L.A. police wanted a plan that would divide and isolate protesters. The park seemed to lend itself to such an idea, with broad brick pathways that broke the lawn into sections.
"When I saw the architecture of what they had come up with, I knew it was one of the best tactically designed ideas I had seen in decades, and that's not overstating it," Paysinger said. "It was totally different and much more precise" than anything the LAPD had ever tried before, he added.
Police planners worked off the strong belief that the protesters would remain largely peaceful when officers stormed the park. From the outset, department officials had struck a collaborative, friendly stance with protesters, and believed they knew what to expect from them. Time would prove them right.
A core group of demonstrators, meanwhile, had spent weeks training for nonviolent civil disobedience. The Occupy camp was intentionally non-hierarchical, and included elements who might have been inclined toward violence, but it had largely succeeded in instilling a nonviolent ethos.
On Tuesday night, two hours before police moved in, several dozen protesters wound themselves into a tight circle and sat around a tent, arms linked.
Police, meanwhile, began gathering at the Dodger Stadium parking lot about 8 p.m. As midnight approached, they boarded a fleet of MTA buses for the short drive from the stadium to City Hall East, a building across the street and largely out of view of the protesters.
As buses pulled up, many officers hurriedly made their way into the building. Using underground tunnels and a second-floor breezeway, they flooded into City Hall and took up positions. Most lined up inside the doors at the top of a staircase that led down to the south lawn. Eventually, there were 500 officers inside. Others gathered outside.
A sour smell wafted through the park, covering the odor of waste and perspiration. Protesters were dousing rags in vinegar, which is known to counteract tear gas.
Meanwhile, several dozen protesters left the camp and filled the intersection of Main and 1st streets, adjacent to City Hall, chanting "Whose streets? Our streets!"
Police officials took advantage of the moment, making a deliberate show of officers to draw protesters attention away from City Hall. When the order came, the park turned almost instantly to a sea of blue, dotted with officers in white hazardous material suits who were charged with searching those arrested.
"They were like storm troopers," said protester Cheryl Aichele.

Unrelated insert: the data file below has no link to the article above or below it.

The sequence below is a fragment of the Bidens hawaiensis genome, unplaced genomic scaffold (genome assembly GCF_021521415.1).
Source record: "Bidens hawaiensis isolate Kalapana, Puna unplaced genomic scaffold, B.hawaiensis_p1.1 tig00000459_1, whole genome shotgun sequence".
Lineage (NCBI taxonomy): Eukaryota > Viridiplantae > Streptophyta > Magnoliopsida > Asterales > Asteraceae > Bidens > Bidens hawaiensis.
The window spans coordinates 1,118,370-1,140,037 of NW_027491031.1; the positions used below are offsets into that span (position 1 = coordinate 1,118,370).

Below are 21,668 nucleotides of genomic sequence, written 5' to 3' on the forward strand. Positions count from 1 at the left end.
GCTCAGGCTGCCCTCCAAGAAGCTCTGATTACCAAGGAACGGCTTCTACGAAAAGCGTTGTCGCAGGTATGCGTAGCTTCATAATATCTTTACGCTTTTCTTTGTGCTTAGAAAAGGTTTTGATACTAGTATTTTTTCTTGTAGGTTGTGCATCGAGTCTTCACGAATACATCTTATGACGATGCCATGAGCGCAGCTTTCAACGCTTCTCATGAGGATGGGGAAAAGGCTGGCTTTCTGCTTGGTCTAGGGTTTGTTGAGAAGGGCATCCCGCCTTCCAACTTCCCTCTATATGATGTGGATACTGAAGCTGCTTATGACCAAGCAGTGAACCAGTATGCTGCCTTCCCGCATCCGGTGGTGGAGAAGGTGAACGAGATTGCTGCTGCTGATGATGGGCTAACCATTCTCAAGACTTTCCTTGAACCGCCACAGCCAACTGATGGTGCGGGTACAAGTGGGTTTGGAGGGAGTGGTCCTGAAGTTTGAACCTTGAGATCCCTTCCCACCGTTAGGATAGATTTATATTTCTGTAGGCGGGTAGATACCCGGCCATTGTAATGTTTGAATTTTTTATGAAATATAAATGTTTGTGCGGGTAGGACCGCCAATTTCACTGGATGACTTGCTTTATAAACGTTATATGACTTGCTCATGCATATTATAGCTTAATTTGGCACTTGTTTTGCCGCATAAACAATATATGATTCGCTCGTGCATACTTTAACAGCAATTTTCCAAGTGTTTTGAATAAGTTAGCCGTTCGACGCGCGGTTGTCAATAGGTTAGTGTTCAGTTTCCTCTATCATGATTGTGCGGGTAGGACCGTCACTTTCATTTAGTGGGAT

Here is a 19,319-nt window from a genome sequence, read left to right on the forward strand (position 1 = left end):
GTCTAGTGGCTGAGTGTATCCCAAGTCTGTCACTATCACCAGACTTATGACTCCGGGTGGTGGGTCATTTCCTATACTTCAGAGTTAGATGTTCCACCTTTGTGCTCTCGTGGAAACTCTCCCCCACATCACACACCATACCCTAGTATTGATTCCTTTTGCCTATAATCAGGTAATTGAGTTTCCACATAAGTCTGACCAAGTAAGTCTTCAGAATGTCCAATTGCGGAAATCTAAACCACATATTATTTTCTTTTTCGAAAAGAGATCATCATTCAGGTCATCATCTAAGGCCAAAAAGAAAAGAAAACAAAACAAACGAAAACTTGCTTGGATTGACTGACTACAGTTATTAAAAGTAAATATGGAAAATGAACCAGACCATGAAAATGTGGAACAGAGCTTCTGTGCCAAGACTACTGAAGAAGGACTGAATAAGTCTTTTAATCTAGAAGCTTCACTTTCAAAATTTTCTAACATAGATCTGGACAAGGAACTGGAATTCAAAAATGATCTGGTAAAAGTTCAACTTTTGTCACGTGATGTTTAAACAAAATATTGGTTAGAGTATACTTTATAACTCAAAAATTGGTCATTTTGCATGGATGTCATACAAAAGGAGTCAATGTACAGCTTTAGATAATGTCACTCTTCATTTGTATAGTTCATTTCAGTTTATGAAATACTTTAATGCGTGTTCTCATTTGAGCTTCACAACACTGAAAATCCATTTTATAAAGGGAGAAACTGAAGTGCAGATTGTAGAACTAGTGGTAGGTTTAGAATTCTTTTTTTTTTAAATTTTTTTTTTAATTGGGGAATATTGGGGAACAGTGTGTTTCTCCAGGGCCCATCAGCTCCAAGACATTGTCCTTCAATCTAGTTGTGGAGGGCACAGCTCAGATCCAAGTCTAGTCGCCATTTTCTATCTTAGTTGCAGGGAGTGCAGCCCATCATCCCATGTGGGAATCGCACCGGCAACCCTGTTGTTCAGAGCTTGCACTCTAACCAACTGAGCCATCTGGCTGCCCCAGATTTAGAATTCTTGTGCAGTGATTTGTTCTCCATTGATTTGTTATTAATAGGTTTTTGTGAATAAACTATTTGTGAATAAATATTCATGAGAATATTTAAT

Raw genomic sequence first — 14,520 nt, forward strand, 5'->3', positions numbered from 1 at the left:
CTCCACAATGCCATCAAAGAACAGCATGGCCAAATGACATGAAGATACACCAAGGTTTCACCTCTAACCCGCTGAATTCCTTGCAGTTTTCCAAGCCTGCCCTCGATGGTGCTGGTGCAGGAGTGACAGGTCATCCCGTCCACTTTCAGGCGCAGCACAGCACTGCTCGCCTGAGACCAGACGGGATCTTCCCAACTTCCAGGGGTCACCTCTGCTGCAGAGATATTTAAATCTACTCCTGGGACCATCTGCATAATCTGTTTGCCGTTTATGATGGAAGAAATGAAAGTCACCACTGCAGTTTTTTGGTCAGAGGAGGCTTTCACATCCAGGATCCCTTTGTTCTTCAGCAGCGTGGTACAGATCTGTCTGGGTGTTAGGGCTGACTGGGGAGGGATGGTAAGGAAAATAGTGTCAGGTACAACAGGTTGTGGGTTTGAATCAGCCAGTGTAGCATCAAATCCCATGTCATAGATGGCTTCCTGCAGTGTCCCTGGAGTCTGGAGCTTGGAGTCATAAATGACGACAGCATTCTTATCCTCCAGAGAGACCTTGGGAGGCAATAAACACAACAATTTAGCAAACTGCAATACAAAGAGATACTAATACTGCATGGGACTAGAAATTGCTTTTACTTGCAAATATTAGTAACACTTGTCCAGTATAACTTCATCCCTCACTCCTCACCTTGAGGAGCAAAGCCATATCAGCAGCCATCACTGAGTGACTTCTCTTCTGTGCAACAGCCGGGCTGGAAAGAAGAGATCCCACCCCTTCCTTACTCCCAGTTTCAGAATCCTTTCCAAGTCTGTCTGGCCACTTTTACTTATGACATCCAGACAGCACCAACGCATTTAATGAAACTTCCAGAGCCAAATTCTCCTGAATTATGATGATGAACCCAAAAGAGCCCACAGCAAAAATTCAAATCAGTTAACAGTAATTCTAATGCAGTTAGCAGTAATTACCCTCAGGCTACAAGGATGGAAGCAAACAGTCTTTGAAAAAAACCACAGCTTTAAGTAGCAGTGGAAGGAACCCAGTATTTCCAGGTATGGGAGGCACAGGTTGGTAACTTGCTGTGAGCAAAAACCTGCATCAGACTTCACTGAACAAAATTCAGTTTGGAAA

Legal observers and clergy were circulating amid the chaos, invited by the LAPD to observe and help defuse tensions.
Rabbi Jonathan Klein, who has been involved in the protest since October and who met with Villaraigosa to call for police restraint, was there all night, cheering protesters who cooperated with police. Klein said many protesters were saddened by the end of the camp, feeling that their objectives had not been realized. Building social movements "is not a simple process," he said. "Deep democracy takes time."
Though the initial rush of police was tense and chaotic — police moved quickly, flinging away barricades that protesters had set up to keep them out — the mood quickly eased. After police slashed through tents and got a count of all of the protesters in the park, they worked slowly and methodically to arrest them.
It was after 4 a.m. when the last, tree-sitting protester was removed. In all, 292 would go to jail. There were no significant injuries reported, though one tree-sitter was shot with a bean bag when he allegedly resisted arrest. A few protesters said police used excessive force.
By 7 a.m., city crews were surveying the damage and erecting fences and concrete barriers around the block. Villaraigosa promised a full accounting of city costs incurred by the camp, estimating the total could exceed $1 million. But Beck said much of cost of the eviction would come from private funds collected by the LAPD for policing at Michael Jackson's memorial.
Connie Rice, a civil rights attorney and longtime LAPD observer, said the handling of the protest was a milestone for the department. "You have to agree that this is not your grandfather's LAPD."
FULL COVERAGE: Occupy Los Angeles
The following Times staff writers contributed to coverage of Occupy L.A.:
Andrew Blankstein, Howard Blume, Armand Emamdjomeh, John Hoeffel. Mitchell Landsberg, Alejandro Lazo, Rong-Gong Lin II, Kate Linthicum, Ricardo Lopez, Robert J. Lopez, Sam Quinones, Rick Rojas, Joel Rubin, Nicole Santa Cruz, Abby Sewell, Jason Song, Carol J. Williams, Richard Winton and David Zahniser